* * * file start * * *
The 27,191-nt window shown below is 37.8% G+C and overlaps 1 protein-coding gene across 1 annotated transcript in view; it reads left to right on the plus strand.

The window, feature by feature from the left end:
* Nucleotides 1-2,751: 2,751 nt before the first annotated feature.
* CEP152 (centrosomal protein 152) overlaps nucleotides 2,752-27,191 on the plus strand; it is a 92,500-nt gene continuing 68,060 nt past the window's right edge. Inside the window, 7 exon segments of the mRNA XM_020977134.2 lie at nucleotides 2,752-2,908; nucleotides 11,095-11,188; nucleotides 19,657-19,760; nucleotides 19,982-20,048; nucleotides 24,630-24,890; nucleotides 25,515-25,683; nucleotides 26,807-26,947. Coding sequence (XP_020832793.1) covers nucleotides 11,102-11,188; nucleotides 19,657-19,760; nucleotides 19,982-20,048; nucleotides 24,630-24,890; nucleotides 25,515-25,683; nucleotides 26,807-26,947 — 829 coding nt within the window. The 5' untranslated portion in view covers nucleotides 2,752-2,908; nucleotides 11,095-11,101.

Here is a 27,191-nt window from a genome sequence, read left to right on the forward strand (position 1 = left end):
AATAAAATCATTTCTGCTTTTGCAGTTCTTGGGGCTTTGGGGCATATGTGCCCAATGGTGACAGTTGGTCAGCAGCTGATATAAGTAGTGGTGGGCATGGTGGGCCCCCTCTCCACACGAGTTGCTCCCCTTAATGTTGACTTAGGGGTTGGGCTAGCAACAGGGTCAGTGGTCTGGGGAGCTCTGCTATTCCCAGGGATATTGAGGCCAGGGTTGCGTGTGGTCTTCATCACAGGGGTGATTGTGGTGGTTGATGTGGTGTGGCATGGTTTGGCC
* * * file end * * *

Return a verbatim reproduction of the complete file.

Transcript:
The 27,191-nt window shown below is 37.8% G+C and overlaps 1 protein-coding gene across 1 annotated transcript in view; it reads left to right on the plus strand.

The window, feature by feature from the left end:
* Nucleotides 1-2,751: 2,751 nt before the first annotated feature.
* CEP152 (centrosomal protein 152) overlaps nucleotides 2,752-27,191 on the plus strand; it is a 92,500-nt gene continuing 68,060 nt past the window's right edge. Inside the window, 7 exon segments of the mRNA XM_020977134.2 lie at nucleotides 2,752-2,908; nucleotides 11,095-11,188; nucleotides 19,657-19,760; nucleotides 19,982-20,048; nucleotides 24,630-24,890; nucleotides 25,515-25,683; nucleotides 26,807-26,947. Coding sequence (XP_020832793.1) covers nucleotides 11,102-11,188; nucleotides 19,657-19,760; nucleotides 19,982-20,048; nucleotides 24,630-24,890; nucleotides 25,515-25,683; nucleotides 26,807-26,947 — 829 coding nt within the window. The 5' untranslated portion in view covers nucleotides 2,752-2,908; nucleotides 11,095-11,101.

Here is a 27,191-nt window from a genome sequence, read left to right on the forward strand (position 1 = left end):
AATAAAATCATTTCTGCTTTTGCAGTTCTTGGGGCTTTGGGGCATATGTGCCCAATGGTGACAGTTGGTCAGCAGCTGATATAAGTAGTGGTGGGCATGGTGGGCCCCCTCTCCACACGAGTTGCTCCCCTTAATGTTGACTTAGGGGTTGGGCTAGCAACAGGGTCAGTGGTCTGGGGAGCTCTGCTATTCCCAGGGATATTGAGGCCAGGGTTGCGTGTGGTCTTCATCACAGGGGTGATTGTGGTGGTTGATGTGGTGTGGCATGGTTTGGCC